Due to growing concern over the new coronavirus pandemic, Montclair State University’s president, Susan Cole, announced the decision to extend spring break one week and resume courses online, starting on Monday, March 23.
A campus-wide email was sent out on Tuesday, March 10, providing everyone all the necessary details moving forward. For example, students will be allowed to return to their residence assignments whenever they please, dining services, computer labs and Sprague Library will remain open. Select studio and lab courses were to operate on a normal in-person schedule, but that has since been changed to require all classes be taught online.
The email stated that the administration’s main goal is to reduce the number of people coming to campus, thus reducing the risk of contagion. However, according to the email, “the campus will remain open and operations will continue to function.”
Not soon after, on Thursday, March 12, the university sent out another campus-wide email informing university members that a 66-year-old staff member of Montclair State tested positive for COVID-19, having not been on campus since Feb. 28 and not experiencing any symptoms at the time.
In the wake of a confirmed case of COVID-19 within the Montclair State community, is the decision to postpone in-class meetings the most effective way to combat this pandemic since the campus will still be open to residents and require campus leaders to return to their jobs in person?
Those who are required to stay on campus have to be able to eat. Therefore, dining services are remaining open, where thousands of dishes and utensils will still be used and reused by those having to remain on campus. For student-employees and dining services staff remaining on campus to work at their jobs on campus, risk of contracting the virus is not at all being diminished.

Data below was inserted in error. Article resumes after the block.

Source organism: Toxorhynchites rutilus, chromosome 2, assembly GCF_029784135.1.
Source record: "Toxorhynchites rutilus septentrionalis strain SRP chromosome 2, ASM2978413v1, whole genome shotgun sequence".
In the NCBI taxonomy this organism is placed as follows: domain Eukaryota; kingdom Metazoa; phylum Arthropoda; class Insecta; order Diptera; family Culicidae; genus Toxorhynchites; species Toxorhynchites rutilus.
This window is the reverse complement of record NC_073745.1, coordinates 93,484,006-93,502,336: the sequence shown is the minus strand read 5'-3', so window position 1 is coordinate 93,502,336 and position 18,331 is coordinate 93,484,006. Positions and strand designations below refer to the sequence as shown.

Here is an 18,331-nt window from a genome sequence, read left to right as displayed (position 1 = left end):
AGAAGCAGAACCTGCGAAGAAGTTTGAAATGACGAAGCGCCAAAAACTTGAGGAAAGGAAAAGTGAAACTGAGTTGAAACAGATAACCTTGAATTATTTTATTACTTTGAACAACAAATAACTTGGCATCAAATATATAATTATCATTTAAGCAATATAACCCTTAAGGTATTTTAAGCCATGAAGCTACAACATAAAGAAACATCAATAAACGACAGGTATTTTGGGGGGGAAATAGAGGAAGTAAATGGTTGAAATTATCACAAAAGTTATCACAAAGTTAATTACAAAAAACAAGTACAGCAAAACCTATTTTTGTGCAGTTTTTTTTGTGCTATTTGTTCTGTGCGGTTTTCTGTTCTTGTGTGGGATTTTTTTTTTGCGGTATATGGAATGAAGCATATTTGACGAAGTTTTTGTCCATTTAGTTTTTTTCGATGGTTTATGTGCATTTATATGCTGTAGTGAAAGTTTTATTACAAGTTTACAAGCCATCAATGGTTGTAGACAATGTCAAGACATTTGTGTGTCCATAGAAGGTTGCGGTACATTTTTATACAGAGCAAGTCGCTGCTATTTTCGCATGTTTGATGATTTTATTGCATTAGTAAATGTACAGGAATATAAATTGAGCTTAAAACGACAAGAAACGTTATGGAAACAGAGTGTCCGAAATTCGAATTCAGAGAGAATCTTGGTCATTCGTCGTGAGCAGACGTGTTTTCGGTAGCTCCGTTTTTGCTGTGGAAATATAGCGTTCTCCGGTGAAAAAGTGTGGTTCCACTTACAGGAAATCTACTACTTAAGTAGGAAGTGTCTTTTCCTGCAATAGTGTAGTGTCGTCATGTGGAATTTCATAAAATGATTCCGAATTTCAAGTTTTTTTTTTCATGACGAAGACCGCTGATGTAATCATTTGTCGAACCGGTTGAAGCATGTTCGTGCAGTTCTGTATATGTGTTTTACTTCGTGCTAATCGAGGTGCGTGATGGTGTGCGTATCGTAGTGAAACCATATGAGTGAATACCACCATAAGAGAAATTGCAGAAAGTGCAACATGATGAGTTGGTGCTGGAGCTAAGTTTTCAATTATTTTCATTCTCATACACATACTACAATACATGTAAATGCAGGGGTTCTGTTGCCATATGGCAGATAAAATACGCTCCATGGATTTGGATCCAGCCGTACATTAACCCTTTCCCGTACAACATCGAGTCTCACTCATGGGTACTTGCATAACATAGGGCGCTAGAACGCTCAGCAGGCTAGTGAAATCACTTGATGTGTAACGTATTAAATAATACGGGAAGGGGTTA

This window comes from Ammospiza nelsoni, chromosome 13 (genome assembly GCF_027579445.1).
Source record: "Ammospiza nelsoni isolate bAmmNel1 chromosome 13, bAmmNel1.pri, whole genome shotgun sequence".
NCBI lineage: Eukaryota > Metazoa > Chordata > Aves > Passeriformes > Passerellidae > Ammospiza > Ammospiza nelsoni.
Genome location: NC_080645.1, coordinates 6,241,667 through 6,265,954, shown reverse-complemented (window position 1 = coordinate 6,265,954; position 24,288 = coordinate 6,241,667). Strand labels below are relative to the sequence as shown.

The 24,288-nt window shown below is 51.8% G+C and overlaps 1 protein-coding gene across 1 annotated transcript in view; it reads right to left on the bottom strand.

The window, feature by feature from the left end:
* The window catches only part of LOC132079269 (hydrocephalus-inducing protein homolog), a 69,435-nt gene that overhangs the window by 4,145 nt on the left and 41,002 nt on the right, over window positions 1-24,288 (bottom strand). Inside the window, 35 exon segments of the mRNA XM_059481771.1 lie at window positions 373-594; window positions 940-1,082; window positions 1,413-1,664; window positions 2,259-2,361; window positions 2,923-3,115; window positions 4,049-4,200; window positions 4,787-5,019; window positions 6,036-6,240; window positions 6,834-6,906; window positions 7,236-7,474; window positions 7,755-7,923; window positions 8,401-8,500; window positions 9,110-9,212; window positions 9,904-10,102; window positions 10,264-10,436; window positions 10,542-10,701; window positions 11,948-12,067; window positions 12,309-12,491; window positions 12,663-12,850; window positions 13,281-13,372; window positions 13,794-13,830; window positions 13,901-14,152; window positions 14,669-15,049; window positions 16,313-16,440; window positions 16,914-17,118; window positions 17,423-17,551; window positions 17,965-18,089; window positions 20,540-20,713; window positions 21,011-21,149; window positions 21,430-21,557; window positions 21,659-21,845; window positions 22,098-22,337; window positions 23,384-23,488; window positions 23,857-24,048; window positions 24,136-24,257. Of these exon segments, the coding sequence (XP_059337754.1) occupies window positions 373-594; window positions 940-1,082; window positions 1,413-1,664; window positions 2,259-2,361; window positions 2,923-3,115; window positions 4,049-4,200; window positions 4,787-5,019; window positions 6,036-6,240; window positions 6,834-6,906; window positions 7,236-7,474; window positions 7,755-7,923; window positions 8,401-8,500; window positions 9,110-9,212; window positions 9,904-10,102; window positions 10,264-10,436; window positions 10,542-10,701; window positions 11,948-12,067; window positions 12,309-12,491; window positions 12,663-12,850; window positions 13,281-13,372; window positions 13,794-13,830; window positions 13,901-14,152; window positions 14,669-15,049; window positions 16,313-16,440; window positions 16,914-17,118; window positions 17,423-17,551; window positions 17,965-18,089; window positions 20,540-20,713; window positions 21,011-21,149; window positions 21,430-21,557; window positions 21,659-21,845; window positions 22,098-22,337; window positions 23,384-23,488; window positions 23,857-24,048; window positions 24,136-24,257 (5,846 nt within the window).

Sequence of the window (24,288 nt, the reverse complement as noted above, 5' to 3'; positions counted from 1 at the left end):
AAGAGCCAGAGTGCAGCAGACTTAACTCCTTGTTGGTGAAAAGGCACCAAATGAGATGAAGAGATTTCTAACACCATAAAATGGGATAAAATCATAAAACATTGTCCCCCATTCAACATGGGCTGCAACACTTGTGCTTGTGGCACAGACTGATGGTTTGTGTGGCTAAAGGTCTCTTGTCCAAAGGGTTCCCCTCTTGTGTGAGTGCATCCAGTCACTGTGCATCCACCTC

Additionally, Montclair State Campus Recreation will continue its normal spring break operating hours during the extra week off, another location where equipment and restrooms are shared by hundreds of people throughout the day, rendering the absence of in-class meetings as a means to avoid the virus also meaningless.
Student employees at the recreation center, library and information technology still have to report to their shifts, regardless of whether they have class meetings on campus or not, along with university staff members to keep the facilities running.
Although reducing the number of people coming to campus may help to keep the number of infected people at a minimum, the areas of campus that are possibly the most susceptible to contagion are remaining open. If reducing the risk of contagion was the university’s priority, these areas of high concern would most certainly be closed.
It is understood the majority of students are commuters and campus is definitely in a drastic downturn of attendants, but the fact remains that little has been done to protect the most vulnerable parts of campus, including the students and staff who are required to be there.
If the decision to close in-class meetings and resume online was a genuine act of concern for student, faculty and staff well-being, it is a decision riddled with conditions that render it seemingly meaningless.